Impacts of Farmer Attitude on the Design of a Nutrient Reduction Policy – a New Zealand Catchment Case Study

This paper uses responses from a regional farmer survey that identify farmers’ perceptions of environmental policies to calibrate a catchment-level environmental economic model (NZ-FARM) to estimate the impacts of a nutrient reduction policy in North Canterbury, New Zealand. The model maximizes farm income across a catchment, accounting for changes in land use, farm output, nutrient leaching, and GHG emissions. Simulations estimate that reducing nutrient loads by 15–30% can be achieved with economic impacts ranging between 1 and 10%, based on how willing landowners are to change how they manage their farm. Farmers are often hesitant to implement certain mitigation options, however, which results in higher economic costs than the ‘optimal’ estimates. Farm-level impacts will likely vary through the current farm practice, the farmers’ attitude towards the regulation, and the ability of policymakers to educate and incentivise landowners to adopt a variety of land management options.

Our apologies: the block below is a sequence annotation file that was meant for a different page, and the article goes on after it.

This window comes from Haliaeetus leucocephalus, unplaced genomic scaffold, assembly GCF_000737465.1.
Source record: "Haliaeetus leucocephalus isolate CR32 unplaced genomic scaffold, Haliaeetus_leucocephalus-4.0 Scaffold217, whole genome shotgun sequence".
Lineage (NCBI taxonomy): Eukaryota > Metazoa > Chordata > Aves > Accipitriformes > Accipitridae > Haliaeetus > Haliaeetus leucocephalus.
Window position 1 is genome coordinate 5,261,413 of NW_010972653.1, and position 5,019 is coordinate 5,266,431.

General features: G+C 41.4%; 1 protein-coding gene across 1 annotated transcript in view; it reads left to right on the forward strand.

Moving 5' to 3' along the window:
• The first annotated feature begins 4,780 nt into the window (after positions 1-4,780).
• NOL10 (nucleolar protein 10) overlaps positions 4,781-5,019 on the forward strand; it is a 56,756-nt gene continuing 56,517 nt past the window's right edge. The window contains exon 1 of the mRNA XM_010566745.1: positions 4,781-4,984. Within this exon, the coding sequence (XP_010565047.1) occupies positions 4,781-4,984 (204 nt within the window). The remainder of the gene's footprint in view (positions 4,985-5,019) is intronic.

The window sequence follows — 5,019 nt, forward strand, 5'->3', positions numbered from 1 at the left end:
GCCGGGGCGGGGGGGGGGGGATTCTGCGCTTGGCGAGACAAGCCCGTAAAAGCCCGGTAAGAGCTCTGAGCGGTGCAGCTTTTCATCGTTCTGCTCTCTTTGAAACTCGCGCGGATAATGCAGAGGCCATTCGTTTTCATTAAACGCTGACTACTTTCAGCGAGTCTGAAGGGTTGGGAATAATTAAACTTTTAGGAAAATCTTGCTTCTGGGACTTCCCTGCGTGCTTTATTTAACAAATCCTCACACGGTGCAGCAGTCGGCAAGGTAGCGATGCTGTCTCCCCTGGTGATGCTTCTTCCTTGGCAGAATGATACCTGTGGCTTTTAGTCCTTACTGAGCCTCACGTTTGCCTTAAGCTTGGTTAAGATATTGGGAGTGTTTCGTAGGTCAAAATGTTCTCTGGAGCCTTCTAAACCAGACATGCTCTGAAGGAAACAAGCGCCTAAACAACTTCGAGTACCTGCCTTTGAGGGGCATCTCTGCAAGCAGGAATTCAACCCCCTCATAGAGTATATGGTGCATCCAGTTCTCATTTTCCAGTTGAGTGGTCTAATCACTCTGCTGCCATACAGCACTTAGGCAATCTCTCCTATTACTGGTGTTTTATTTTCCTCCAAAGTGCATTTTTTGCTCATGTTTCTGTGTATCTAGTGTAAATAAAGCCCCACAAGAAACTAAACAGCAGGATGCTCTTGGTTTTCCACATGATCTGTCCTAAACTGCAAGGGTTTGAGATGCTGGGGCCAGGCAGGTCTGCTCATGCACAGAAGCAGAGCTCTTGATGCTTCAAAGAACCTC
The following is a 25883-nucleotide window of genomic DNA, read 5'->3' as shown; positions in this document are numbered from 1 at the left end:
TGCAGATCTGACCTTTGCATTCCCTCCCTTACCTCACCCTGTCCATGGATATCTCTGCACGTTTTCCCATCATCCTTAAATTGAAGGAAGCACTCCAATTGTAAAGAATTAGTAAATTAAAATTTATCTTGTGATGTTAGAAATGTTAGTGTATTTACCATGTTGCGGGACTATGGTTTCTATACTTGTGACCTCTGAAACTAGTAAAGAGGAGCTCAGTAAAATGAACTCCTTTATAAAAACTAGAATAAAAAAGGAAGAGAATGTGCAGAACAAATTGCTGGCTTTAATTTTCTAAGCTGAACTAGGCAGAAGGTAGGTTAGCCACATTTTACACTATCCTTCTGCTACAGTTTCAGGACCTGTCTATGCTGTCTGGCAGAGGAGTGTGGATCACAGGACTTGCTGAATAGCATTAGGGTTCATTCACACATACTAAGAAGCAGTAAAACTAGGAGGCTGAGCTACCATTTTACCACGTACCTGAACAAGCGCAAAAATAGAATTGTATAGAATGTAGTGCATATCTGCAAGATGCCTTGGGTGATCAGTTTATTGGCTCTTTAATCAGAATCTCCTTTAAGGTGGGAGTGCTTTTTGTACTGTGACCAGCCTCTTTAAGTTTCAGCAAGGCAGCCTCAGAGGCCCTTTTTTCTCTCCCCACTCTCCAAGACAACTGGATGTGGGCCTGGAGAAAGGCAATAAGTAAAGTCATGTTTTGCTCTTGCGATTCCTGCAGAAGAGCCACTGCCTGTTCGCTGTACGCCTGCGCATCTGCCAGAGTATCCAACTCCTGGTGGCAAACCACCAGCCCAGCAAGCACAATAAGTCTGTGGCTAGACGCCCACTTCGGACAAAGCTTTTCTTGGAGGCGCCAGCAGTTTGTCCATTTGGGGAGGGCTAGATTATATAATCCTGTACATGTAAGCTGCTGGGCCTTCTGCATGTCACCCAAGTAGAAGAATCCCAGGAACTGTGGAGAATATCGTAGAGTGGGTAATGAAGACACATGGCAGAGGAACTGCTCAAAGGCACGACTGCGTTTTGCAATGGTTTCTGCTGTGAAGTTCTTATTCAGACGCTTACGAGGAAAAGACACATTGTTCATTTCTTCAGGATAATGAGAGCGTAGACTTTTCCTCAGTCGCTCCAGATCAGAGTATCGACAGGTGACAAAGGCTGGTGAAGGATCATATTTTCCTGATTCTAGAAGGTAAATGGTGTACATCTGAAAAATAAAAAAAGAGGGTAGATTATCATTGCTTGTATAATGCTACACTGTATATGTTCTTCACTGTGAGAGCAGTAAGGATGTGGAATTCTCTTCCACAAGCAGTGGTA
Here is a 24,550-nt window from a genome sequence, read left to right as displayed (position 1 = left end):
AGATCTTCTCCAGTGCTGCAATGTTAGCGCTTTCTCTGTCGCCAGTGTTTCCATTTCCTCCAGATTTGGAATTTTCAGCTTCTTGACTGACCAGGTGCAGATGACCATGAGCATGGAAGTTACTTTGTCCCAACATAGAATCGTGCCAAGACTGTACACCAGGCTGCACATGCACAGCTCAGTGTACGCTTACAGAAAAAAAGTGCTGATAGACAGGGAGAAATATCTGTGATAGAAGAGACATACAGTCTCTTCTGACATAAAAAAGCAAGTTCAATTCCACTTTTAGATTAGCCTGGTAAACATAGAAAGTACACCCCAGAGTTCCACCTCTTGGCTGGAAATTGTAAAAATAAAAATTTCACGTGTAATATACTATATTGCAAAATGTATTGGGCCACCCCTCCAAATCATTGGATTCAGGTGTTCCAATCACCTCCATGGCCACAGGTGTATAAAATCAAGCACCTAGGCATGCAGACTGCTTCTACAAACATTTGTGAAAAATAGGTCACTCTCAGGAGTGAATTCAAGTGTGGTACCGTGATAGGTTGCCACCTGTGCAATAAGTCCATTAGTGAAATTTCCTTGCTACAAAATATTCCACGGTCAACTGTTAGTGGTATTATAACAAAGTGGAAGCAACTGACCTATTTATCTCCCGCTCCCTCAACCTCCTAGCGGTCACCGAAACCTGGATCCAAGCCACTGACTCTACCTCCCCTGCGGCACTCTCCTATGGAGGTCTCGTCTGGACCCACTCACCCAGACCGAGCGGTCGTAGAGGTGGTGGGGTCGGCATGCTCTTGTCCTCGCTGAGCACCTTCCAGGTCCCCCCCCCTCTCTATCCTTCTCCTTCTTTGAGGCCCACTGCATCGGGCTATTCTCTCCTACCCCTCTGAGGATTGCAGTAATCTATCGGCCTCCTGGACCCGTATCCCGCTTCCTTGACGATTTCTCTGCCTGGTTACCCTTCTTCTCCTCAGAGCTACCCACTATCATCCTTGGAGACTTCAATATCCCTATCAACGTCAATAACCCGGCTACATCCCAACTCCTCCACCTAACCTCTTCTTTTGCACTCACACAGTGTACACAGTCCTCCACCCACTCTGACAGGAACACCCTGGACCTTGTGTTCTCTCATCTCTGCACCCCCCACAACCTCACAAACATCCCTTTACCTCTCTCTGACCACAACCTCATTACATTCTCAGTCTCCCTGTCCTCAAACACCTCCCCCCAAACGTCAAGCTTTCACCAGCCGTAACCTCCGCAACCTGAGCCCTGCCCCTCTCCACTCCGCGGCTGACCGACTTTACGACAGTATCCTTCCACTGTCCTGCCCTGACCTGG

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 Record created 2017-04-01, last modified 2020-10-28

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